South Sudan has not halted hostilities: Sudan army

South Sudan has not stopped hostilities in line with a UN resolution because it continues to "occupy" points along the disputed border and will be expelled by force, Sudanese officials said Friday.

"From our side the government is committed to the UN Security Council resolution by stopping hostilities," army spokesman Sawarmi Khaled Saad told AFP ahead of a 1500 GMT UN deadline to stop fighting or face possible sanctions.

Both Khartoum and Juba have pledged to seek peace after the UN Security Council on Wednesday gave their two countries 48 hours to stop fighting, including Sudanese air raids which it condemned.

The border situation is a serious threat to international peace and security, the UN said.

"But the other side still has a presence inside our land," Saad said, alleging that the Southern army continued to occupy two points along the border with Darfur, "and this means they haven't stopped hostilities."

The claim was in line with comments by Sudanese officials since Southern troops ended a 10-day occupation of Sudan's main oil region of Heglig last month -- an occupation equally condemned by the United Nations as Sudan and the South went to the brink of all-out war.

South Sudan's army spokesman Philip Aguer said that earlier on Friday Sudanese artillery bombarded the south's frontline army bases at Panakuach, Lalop and Teshwin.

Sudan has repeatedly stated that South Sudanese "aggression" continues in the form of direct occupation of other disputed areas along the border, and by support for rebel groups inside Sudan.

"We are not now conducting hostilities inside South Sudan but on our territory we will not halt the fighting until South Sudan's troops withdraw," foreign ministry spokesman Al-Obeid Meruh told AFP shortly before the UN deadline.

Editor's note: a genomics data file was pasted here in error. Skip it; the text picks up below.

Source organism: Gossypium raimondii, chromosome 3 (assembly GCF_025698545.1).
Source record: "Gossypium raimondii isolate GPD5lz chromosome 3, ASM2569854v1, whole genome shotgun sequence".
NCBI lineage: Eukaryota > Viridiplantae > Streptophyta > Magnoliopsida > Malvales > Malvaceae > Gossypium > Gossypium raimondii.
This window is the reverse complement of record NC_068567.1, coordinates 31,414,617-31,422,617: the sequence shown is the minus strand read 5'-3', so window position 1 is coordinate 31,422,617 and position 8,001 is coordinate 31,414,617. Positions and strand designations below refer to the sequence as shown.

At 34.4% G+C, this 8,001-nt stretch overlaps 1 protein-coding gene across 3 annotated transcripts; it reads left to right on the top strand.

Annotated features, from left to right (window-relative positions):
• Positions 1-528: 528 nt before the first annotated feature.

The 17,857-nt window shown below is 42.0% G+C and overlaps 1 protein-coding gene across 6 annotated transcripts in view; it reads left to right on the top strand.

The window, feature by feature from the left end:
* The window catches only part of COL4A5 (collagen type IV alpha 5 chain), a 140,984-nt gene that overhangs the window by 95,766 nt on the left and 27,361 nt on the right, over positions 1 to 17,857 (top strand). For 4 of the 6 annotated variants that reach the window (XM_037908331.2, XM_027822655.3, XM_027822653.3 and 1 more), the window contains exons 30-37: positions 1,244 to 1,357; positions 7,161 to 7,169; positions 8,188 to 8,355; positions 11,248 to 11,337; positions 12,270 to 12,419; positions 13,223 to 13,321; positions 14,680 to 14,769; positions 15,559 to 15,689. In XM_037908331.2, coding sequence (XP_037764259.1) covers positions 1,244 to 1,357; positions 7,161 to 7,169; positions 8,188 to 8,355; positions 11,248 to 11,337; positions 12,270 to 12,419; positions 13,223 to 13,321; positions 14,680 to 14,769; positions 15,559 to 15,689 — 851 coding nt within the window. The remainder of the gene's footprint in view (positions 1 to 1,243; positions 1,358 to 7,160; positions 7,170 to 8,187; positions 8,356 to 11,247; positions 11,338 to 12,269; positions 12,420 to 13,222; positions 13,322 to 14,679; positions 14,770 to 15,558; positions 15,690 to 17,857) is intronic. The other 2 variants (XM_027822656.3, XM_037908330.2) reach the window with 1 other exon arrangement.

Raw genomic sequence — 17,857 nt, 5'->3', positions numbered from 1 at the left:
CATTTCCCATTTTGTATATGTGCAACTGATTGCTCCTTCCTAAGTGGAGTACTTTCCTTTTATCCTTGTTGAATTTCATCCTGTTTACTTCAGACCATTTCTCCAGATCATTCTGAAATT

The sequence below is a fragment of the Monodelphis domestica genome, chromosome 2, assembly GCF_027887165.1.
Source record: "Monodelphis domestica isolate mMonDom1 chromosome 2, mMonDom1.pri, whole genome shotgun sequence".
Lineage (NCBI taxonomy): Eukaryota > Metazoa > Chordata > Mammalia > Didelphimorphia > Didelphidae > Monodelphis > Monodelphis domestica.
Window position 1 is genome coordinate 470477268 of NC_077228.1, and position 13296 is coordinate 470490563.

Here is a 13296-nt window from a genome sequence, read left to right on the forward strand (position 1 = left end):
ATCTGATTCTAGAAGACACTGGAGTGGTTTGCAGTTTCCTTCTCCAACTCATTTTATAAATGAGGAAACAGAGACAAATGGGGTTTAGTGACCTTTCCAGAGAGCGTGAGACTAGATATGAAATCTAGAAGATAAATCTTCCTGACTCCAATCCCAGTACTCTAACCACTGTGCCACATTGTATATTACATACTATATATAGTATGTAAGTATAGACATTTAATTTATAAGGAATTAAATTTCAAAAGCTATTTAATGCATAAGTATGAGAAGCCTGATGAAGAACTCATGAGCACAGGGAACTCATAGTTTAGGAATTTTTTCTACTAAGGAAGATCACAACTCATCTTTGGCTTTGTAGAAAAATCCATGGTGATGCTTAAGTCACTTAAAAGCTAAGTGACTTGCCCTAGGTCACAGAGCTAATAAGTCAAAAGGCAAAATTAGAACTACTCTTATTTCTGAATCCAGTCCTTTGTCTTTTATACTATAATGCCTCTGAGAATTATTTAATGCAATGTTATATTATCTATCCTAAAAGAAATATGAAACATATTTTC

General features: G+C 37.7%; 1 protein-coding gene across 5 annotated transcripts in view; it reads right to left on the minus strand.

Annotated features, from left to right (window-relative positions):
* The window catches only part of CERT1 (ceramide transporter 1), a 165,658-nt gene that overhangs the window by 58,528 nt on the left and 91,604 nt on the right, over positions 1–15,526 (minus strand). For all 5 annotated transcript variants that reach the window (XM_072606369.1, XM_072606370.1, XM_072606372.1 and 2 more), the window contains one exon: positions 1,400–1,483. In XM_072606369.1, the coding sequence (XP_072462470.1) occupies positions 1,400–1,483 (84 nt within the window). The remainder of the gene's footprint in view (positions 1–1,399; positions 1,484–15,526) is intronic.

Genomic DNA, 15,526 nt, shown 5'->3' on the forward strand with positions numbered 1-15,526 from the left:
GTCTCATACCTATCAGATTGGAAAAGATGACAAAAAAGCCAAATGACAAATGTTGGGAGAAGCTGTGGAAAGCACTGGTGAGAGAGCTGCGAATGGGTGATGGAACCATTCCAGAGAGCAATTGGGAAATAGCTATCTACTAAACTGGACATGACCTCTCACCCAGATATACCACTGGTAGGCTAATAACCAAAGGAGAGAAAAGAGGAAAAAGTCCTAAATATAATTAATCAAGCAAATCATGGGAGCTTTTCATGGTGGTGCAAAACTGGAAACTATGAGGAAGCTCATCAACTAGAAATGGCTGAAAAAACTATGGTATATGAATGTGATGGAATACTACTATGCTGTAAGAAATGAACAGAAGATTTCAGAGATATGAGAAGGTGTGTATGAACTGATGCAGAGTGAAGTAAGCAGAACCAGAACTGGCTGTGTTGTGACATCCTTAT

Sudan accuses the South of backing anti-government rebels from its conflict-hit western region of Darfur as well as those fighting in South Kordofan state and Blue Nile.

The Sudanese Media Centre, which is close to the security apparatus, reported late Thursday that the army had regained control of Bau town in Blue Nile, but rebels of the Sudan People's Liberation Movement-North (SPLM-N) denied losing control of the area.

Official media said President Omar al-Bashir spent Friday in Talodi, a strategic South Kordofan town which the SPLM-N and government have repeatedly fought over.

Within a week the army will seize the rebel base of Kauda, Bashir vowed on state television.

"Next Friday we will pray in Kauda so as to cleanse South Kordofan of rebellion," he said in an address to troops in Talodi.

South Sudan rejects allegations that it backs the SPLM-N and other opposition movements inside Sudan and in turn accuses Khartoum of supporting rebels south of the border.

Under the Security Council resolution, Sudan and South Sudan are required to stop supporting insurgents in each other's territory.

An international analyst, who asked not to be identified, said that "in principle" Khartoum is committed to the UN resolution and an African Union demand that formed the basis of it.

But Sudan is wary of the UN threat of sanctions, he said.

"They don't think it's their fault, so they don't see why sanctions should be on them," he said. "And they are actually trying to get rid of the old sanctions."

Sudan is already under United States economic sanctions, first imposed in 1997 over human rights and other concerns.

Border clashes between the two nations began in late March, culminating in the South's occupation of Heglig, a move which coincided with air strikes against the South.

The South said it pulled out of Heglig in response to international calls, but Sudan said its military forced out the occupiers.

Allegations of clashes have continued even after the Heglig occupation ended.

The UN resolution set a series of deadlines, including a resumption of negotiations within two weeks on issues left unresolved after South Sudan separated last July following a 22-year civil war.

These issues include oil payments, the status of each country's citizens resident in the other, disputed border areas, and the contested Abyei region.

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